Do you ever feel like you’re surrounded by new babies? Such has been the case for me lately, as two of my closest friends have given birth in recent weeks. I’ve been having a wonderful time getting to know Audrey Elise and Emme Elizabeth, and being one of the veteran moms in this group, I’ve also received a few phone calls with questions about various baby care topics.
How to properly treat diaper rash is a question that virtually all parents will encounter at some point during their child’s infant and toddler years, and some babies are more prone to it than others. It’s important to be able to spot the different types of diaper rash and know when to call the doctor.
Causes of Diaper Rash
There are several possible causes of diaper rash, and identifying those causes may help prevent or minimize its occurrence.
• Irritation from stool or urine. Prolonged exposure can irritate a baby’s sensitive skin. Frequent diaper changes (particularly in the case of dirty diapers) will help limit outbreaks of diaper rash.
• Introduction of new foods. When solid foods are introduced, the content of the stool changes, which may increase the likelihood of developing diaper rash. Some breastfed babies may react similarly to something highly acidic eaten by the mother.
• Reaction to products. New diapers, wipes, powders, or lotions may cause a rash. Selecting dye- and fragrance-free products may help reduce the likelihood of developing diaper rash.
• Bacterial or yeast infection. The warm, moist nature of the diaper area can create a breeding ground for bacteria. These rashes often start within the creases of the skin and move outward. Frequent changing is a primary means of prevention, and using a barrier cream regularly can be helpful.
• Chafing or rubbing. Tight-fitting diapers or clothing that rubs against the skin may cause a rash, and can exacerbate an existing one.
• Antibiotic use. Antibiotics kill both bad and good bacteria, and without the proper balance of good bacteria, yeast infections can easily develop. Use of a probiotic during treatment and for several days after can maintain that balance and reduce the risk of yeast infection.
Types of Diaper Rash
The term “diaper rash” can actually describe a number of specific diaper area rashes, and treatment may differ slightly from one type to the next.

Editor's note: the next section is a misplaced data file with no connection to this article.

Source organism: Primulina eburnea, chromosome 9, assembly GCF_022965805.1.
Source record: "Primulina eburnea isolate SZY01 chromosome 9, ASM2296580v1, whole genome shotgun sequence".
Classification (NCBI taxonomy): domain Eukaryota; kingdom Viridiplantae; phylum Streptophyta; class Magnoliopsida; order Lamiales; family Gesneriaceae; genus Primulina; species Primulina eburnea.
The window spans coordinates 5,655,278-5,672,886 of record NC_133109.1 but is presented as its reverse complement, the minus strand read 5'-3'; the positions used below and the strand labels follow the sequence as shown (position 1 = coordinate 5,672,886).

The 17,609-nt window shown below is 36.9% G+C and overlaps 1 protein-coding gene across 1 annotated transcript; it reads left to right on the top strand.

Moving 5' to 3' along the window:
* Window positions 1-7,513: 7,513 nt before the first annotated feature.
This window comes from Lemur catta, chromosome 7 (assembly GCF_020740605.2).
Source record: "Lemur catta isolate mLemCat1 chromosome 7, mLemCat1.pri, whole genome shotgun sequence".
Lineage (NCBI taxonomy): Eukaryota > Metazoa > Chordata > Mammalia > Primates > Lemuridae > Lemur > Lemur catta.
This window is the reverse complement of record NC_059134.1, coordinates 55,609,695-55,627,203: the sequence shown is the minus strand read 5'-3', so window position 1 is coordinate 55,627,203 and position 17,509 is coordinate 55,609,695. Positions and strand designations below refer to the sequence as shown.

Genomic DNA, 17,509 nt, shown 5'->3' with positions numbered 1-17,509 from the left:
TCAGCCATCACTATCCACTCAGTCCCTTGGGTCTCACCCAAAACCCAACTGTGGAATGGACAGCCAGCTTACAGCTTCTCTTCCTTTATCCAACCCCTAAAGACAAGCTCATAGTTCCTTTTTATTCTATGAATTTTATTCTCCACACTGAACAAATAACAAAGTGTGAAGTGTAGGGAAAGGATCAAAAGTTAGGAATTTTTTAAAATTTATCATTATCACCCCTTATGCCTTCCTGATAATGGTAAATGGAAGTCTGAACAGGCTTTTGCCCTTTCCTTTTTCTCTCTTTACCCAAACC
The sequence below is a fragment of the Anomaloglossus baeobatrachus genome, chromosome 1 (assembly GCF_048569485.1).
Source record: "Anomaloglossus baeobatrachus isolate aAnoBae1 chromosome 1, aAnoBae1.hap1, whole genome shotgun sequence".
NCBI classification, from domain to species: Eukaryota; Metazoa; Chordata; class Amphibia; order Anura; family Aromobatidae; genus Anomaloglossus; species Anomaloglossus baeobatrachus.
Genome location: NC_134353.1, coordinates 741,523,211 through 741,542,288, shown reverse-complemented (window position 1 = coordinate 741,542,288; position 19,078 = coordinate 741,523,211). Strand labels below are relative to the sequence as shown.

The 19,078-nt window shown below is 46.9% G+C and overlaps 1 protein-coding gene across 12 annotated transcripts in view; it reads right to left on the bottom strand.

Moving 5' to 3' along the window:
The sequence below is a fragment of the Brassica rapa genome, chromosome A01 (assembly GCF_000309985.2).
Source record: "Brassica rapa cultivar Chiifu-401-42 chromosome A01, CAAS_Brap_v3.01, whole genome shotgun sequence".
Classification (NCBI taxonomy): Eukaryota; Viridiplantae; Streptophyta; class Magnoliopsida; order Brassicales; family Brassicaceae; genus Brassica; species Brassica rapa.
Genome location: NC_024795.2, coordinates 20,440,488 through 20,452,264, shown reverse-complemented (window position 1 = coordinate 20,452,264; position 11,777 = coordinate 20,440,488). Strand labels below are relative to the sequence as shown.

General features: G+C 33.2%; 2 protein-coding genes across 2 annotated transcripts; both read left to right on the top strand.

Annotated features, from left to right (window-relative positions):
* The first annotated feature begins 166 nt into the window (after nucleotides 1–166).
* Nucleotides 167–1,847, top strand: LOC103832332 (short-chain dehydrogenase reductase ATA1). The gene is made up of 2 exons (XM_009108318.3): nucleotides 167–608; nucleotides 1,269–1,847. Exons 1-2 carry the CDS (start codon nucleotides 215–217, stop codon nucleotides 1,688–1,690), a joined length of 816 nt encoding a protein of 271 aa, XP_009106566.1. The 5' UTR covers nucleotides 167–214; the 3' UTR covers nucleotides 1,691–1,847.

• Contact diaper rash is a simple diaper rash, and is unlikely to require prescription treatment in mild to moderate cases. This common type of rash typically clears up quickly, and may be prevented with the regular application of barrier creams or ointments.
• Intertrigo is a rash occurring within the skin folds and creases where the skin rubs together in the presence of heat and moisture. It may appear bumpy and red. In most cases, it can be treated and prevented in the same way as contact diaper rash.
• Yeast rash occurs when bacteria from the intestines begin to invade skin areas, and is common with antibiotic use or in cases where diaper rash has been prolonged. It is a red, raised rash with defined borders, and may have satellite spots outside the main border. A prolonged yeast rash may require a prescription to clear it up effectively, and the use of a probiotic can be beneficial.
• Impetigo occurs when bacteria begin to grow in areas of damaged skin. Coin-sized blisters may appear, and this type of rash may have a golden-brown crust oozing from the area. Prescription treatment is usually required.
• Seborrhea is a skin condition which can appear on other parts of the body, but can be more severe when it occurs in the diaper area. It is characterized by a raised, rough, thick patch of skin, which may be warm to the touch.
Treatment of Diaper Rash
Moore resident Lisa Huggins is a mom of two young kids—both in diapers—and a pharmacist. “Knowing which type of rash you’re dealing with is step one. For prevention, probiotics can be used in all babies, particularly those prone to skin rashes. Barrier creams or ointments, such as lanolin or petrolatum can work as a preventative and may help treat mild cases of contact diaper rash or intertrigo,” she says. “Many parents love Butt Paste products, which are a combination of boric acid, Peruvian balsam, and zinc oxide in a petrolatum base.”
For stubborn cases of contact diaper rash, a prescription cholestyramine ointment works by binding up the bile acids and pulling them away from the skin. “This is usually compounded in a petrolatum or lanolin base and is great for moderate to severe stool rashes. I’ve seen it clear up a bad rash within a day or two in many cases.”
For seborrhea, steroid creams are typically recommended. “These are available in both over-the-counter and prescription forms, but make sure you have properly identified the rash before trying this treatment,” says Huggins. “For impetigo, antibiotic creams are usually prescribed.”
If the rash turns into a yeast infection, an anti-fungal cream will be necessary, in most cases, to treat it. “Over-the-counter probiotics can really help prevent and treat yeast rash, but in some cases, it may take a prescription anti-fungal like nystatin or clotrimazole. You can start with an over-the-counter product such as miconazole, but if it doesn’t clear up, a visit to the pediatrician is going to be necessary.”
Most new parents and caregivers will encounter diaper rash at some point during the first few years of a child’s life. When diaper rash strikes, being able to properly identify and treat the condition is key to keeping baby comfortable and happy!
Shannon Fields is a freelance writer from Edmond and a Certified Pharmacy Technician at Innovative Pharmacy Solutions.